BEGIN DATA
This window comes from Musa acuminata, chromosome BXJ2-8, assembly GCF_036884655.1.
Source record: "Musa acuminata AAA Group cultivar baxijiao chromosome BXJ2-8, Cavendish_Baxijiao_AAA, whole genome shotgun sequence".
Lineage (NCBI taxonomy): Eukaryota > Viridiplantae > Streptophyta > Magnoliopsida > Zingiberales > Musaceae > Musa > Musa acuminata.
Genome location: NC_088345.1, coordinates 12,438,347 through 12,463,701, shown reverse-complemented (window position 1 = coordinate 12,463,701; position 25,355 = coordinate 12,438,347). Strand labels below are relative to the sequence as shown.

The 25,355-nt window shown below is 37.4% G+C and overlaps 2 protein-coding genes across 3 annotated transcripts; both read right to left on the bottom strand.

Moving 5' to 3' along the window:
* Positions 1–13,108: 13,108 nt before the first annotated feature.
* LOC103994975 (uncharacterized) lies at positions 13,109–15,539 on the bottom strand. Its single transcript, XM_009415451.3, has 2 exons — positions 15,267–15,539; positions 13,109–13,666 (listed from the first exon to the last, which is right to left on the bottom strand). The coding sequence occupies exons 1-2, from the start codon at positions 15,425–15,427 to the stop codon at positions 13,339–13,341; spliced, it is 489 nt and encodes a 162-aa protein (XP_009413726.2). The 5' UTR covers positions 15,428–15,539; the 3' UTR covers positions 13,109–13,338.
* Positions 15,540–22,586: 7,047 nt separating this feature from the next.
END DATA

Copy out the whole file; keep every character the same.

This window comes from Musa acuminata, chromosome BXJ2-8, assembly GCF_036884655.1.
Source record: "Musa acuminata AAA Group cultivar baxijiao chromosome BXJ2-8, Cavendish_Baxijiao_AAA, whole genome shotgun sequence".
Lineage (NCBI taxonomy): Eukaryota > Viridiplantae > Streptophyta > Magnoliopsida > Zingiberales > Musaceae > Musa > Musa acuminata.
Genome location: NC_088345.1, coordinates 12,438,347 through 12,463,701, shown reverse-complemented (window position 1 = coordinate 12,463,701; position 25,355 = coordinate 12,438,347). Strand labels below are relative to the sequence as shown.

The 25,355-nt window shown below is 37.4% G+C and overlaps 2 protein-coding genes across 3 annotated transcripts; both read right to left on the bottom strand.

Moving 5' to 3' along the window:
* Positions 1–13,108: 13,108 nt before the first annotated feature.
* LOC103994975 (uncharacterized) lies at positions 13,109–15,539 on the bottom strand. Its single transcript, XM_009415451.3, has 2 exons — positions 15,267–15,539; positions 13,109–13,666 (listed from the first exon to the last, which is right to left on the bottom strand). The coding sequence occupies exons 1-2, from the start codon at positions 15,425–15,427 to the stop codon at positions 13,339–13,341; spliced, it is 489 nt and encodes a 162-aa protein (XP_009413726.2). The 5' UTR covers positions 15,428–15,539; the 3' UTR covers positions 13,109–13,338.
* Positions 15,540–22,586: 7,047 nt separating this feature from the next.